Flint speaking in car with caption 'so there's this writer at Fox News that's a little bit obsessed with me' (l) Flint speaking in car with caption 'anyway the last time she wrote about me' (c) Flint speaking in car with caption 'there was a very serious threat made against my school' (r)

@justflintisfine/TikTok

EXCLUSIVE: ‘Hugely traumatic:’ Trans teacher reveals how Fox News’ coverage of their TikTok led to bomb, death threats

Bomb threats and threatening tirades have inundated the school district.

 

Claire Goforth

Tech

Fox News’ coverage of a transgender teacher’s TikTok account brought about death threats against the teacher, their colleagues, and their schools. In December, just after Fox News published a story about the teacher, a person threatened to blow up the school, the teacher’s home, and the school district office.

The threat, which claimed that explosives had been placed in various locations, turned out to be a hoax.

This wasn’t the first threat made against the teacher since their TikTok account put them in Fox News’ crosshairs. Nor was Fox’s December story about the teacher the first—or last—story the conservative outlet would publish. Since September, Fox has published at least five stories about Flint (@justflintisfine), a transgender teacher in Orange County, California. The most recent was published on March 18.

Fox News has repeatedly written about Flint having books in their classroom that include content about LGBTQ sex—which they said were intended for a queer student group—honing in on passages that discuss group sex and BDSM. In its coverage, the right-wing network has not mentioned that the four titles it focused on are rated for the audience they are intended for: teens.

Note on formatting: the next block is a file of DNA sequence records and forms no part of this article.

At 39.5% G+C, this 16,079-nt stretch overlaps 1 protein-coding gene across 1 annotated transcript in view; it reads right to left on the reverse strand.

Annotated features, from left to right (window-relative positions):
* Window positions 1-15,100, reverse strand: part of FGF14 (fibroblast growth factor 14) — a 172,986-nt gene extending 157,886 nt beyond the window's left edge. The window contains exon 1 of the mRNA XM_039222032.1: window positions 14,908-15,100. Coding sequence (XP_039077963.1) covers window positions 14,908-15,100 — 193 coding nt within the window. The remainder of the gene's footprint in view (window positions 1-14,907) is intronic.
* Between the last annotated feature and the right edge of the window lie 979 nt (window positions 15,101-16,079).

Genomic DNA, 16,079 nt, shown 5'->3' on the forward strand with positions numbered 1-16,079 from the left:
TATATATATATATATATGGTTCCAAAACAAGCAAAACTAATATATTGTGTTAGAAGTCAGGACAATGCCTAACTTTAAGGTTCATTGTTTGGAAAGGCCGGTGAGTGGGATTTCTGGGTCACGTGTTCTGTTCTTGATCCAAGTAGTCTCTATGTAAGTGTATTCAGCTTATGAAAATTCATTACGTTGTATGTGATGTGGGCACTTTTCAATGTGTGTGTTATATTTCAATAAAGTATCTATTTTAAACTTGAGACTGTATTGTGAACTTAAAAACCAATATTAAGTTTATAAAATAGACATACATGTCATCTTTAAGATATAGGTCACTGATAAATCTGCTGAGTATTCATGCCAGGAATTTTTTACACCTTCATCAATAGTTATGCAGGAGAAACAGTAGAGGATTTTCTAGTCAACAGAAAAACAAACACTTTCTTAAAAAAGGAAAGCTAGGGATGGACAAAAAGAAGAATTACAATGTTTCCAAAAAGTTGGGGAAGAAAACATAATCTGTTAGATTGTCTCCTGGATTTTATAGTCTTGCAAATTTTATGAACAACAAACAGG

Flint said the district subsequently reviewed and removed the four titles out of hundreds in the library, which were intended for the queer student group. Yet Fox News’ subsequent coverage of Flint elides that, making it seem as if the titles are still available.

In an exclusive interview with the Daily Dot last week, Flint described what it’s like to be targeted by Fox News as part of the right-wing push against LGBTQ-affirming educators.

“It was hugely traumatic. I’d never been the focus of any kind of national attention, especially national attention that was homophobic,” said Flint, who uses they/them pronouns and asked to withhold their last name for safety reasons.

Conservatives have been ramping up attacks on the LGBTQ community for the last several years. Trans people and educators who are either LGBTQ or LGBTQ-affirming have been their primary focus. Being both trans and a teacher made Flint a perfect target for Fox News. The outlet has written at least four stories about Flint since the school year began, all by the same author.

Fox News published its first story about Flint in September. The story singled out four books from what Flint describes as their “queer library”: Everything You Ever Wanted to Know About Being Trans, The A-Z of Gender and Sexuality, Juliet Takes a Breath, and This Book Is Gay.

Fox wrote that the books contained “sex imagery, information on orgies, and BDSM.”

The story was based on a TikTok Flint posted that showed some of the titles in their queer library.

Flint said that they’ve been maintaining the queer library, which contains hundreds of titles, for eight years without issue but acknowledged that they haven’t read every page of every book.

“The idea that a teacher reads cover to cover every book that they have in their collection is a little intense,” they said.